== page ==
Notorious 'Black Widow' murder goes global
ONE of Toowoomba's more notorious murders is the subject of a television documentary to be shown across the United States later this year.
The "Black Widow" Wendy Lange case is the subject of the documentary being made by the Sydney-based Beyond Productions company for Investigation Discovery in the United States.
The program will be screened in Australia after its release in America.
Beyond Productions producer Marie Mohr and camera crew were in Toowoomba on Friday to interview a number of locals about the case including barrister Frank Martin who was the Crown prosecutor in the murder trial in November, 1986.
Wendy Lange, then 25, Dennis Wayne Garner, 21, and Brian Leslie Idiens, 18, were each convicted after a trial in Toowoomba Supreme Court of the murder of Lange's building supervisor husband Geoff Lange.
Mr Lange's charred remains were found inside his burnt-out utility on Old Goombungee Rd to Toowoomba's north in April, 1986.
The murder trial and subsequent convictions of the trio was the biggest story on the Darling Downs at the time.
The trial heard the attractive young housewife had planned her husband's murder and had offered her two co-offenders $10,000 to complete the job.
Lange admitted to having laced her husband's mash potato and coffee during his evening meal on the night of the murder and Garner and Idiens had arrived at her Wyalla Estate home to find Geoff Lange unconscious on the floor, his legs tied and mouth gagged.
An autopsy found Mr Lange had been shot in the head before his utility was torched with his body in the front seat.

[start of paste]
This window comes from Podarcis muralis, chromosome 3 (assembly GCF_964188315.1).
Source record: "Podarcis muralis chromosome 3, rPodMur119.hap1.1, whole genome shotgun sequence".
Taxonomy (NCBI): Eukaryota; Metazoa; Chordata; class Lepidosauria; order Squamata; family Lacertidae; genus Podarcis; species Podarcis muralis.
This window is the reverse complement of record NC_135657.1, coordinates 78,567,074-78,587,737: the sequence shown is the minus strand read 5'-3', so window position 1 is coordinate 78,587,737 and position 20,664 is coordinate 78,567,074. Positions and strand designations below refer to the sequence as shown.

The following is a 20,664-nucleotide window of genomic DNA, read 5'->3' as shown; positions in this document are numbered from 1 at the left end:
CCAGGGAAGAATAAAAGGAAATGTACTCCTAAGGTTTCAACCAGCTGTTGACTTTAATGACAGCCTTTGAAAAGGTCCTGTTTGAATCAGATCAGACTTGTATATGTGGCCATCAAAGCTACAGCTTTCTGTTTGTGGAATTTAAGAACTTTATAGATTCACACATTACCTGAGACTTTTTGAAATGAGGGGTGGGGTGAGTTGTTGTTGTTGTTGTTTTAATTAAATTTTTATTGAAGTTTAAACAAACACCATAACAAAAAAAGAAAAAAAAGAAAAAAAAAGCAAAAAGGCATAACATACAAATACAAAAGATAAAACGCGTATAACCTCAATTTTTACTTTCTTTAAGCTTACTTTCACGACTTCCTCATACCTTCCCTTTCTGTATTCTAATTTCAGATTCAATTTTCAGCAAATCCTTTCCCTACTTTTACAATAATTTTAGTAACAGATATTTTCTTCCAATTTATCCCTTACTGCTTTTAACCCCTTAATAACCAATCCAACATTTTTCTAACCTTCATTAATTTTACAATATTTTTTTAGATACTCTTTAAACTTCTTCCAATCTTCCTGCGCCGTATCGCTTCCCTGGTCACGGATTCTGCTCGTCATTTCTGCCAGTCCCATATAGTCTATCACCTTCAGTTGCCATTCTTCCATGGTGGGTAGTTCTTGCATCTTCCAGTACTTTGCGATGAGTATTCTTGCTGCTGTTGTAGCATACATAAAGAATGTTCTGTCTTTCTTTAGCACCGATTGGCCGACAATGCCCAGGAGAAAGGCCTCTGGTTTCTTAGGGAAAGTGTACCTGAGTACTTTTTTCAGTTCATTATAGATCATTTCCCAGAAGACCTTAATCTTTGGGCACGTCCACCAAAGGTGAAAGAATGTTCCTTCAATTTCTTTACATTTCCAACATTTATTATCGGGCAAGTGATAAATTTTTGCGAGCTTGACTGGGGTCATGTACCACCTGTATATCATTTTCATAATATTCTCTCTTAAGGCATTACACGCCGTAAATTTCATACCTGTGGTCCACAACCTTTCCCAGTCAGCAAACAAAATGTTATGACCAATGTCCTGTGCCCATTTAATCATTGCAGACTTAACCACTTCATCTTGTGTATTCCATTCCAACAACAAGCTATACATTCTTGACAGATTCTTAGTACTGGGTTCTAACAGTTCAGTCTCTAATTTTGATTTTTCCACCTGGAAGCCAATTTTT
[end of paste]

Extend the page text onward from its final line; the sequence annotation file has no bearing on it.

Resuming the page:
Wendy Lange was dubbed the "Black Widow" after it was revealed in the lead-up to her husband's murder she had bought a new black dress, telling the shop attendant it was for her husband's funeral - despite the fact it was more than a week before her husband was killed.
For eight years after she was jailed for life for the murder of her husband, Lange maintained her innocence, claiming she had been set up by her two co-offenders.
However, she later admitted to the murder when she appealed the sentence, but claimed she had been a victim of spousal abuse.
She has since changed her name and is believed to be re-married and living somewhere in Queensland.
The documentary is part of Investigation Discovery's "Deadly Women" series which includes input from expert criminologists including former FBI agent and profiler Candice DeLong who offers insights into the psychological motivation of killers, and Dr Janis Amatuzio, a mid-west United States forensic pathologist.